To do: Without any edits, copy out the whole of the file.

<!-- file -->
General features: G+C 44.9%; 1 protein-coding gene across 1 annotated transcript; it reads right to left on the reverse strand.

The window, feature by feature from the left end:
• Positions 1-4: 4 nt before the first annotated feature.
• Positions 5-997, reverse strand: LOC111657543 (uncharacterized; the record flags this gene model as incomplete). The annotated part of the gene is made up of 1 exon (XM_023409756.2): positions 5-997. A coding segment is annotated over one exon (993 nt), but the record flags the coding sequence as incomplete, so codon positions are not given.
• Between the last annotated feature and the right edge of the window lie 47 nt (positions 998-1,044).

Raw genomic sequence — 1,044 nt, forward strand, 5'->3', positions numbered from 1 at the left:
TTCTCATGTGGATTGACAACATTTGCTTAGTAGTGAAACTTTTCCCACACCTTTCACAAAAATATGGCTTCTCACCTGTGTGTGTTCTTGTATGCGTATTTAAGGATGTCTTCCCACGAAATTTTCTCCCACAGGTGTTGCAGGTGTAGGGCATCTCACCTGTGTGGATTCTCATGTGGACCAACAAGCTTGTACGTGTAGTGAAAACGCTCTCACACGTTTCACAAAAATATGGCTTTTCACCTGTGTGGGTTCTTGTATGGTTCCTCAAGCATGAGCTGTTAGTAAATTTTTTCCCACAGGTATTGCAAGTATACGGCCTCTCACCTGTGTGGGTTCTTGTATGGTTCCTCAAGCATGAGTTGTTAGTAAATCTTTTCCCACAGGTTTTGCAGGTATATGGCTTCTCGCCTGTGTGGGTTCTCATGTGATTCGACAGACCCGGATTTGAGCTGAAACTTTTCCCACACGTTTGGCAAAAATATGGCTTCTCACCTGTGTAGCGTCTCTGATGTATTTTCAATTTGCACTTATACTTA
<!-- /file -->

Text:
General features: G+C 44.9%; 1 protein-coding gene across 1 annotated transcript; it reads right to left on the reverse strand.

The window, feature by feature from the left end:
• Positions 1-4: 4 nt before the first annotated feature.
• Positions 5-997, reverse strand: LOC111657543 (uncharacterized; the record flags this gene model as incomplete). The annotated part of the gene is made up of 1 exon (XM_023409756.2): positions 5-997. A coding segment is annotated over one exon (993 nt), but the record flags the coding sequence as incomplete, so codon positions are not given.
• Between the last annotated feature and the right edge of the window lie 47 nt (positions 998-1,044).

Raw genomic sequence — 1,044 nt, forward strand, 5'->3', positions numbered from 1 at the left:
TTCTCATGTGGATTGACAACATTTGCTTAGTAGTGAAACTTTTCCCACACCTTTCACAAAAATATGGCTTCTCACCTGTGTGTGTTCTTGTATGCGTATTTAAGGATGTCTTCCCACGAAATTTTCTCCCACAGGTGTTGCAGGTGTAGGGCATCTCACCTGTGTGGATTCTCATGTGGACCAACAAGCTTGTACGTGTAGTGAAAACGCTCTCACACGTTTCACAAAAATATGGCTTTTCACCTGTGTGGGTTCTTGTATGGTTCCTCAAGCATGAGCTGTTAGTAAATTTTTTCCCACAGGTATTGCAAGTATACGGCCTCTCACCTGTGTGGGTTCTTGTATGGTTCCTCAAGCATGAGTTGTTAGTAAATCTTTTCCCACAGGTTTTGCAGGTATATGGCTTCTCGCCTGTGTGGGTTCTCATGTGATTCGACAGACCCGGATTTGAGCTGAAACTTTTCCCACACGTTTGGCAAAAATATGGCTTCTCACCTGTGTAGCGTCTCTGATGTATTTTCAATTTGCACTTATACTTA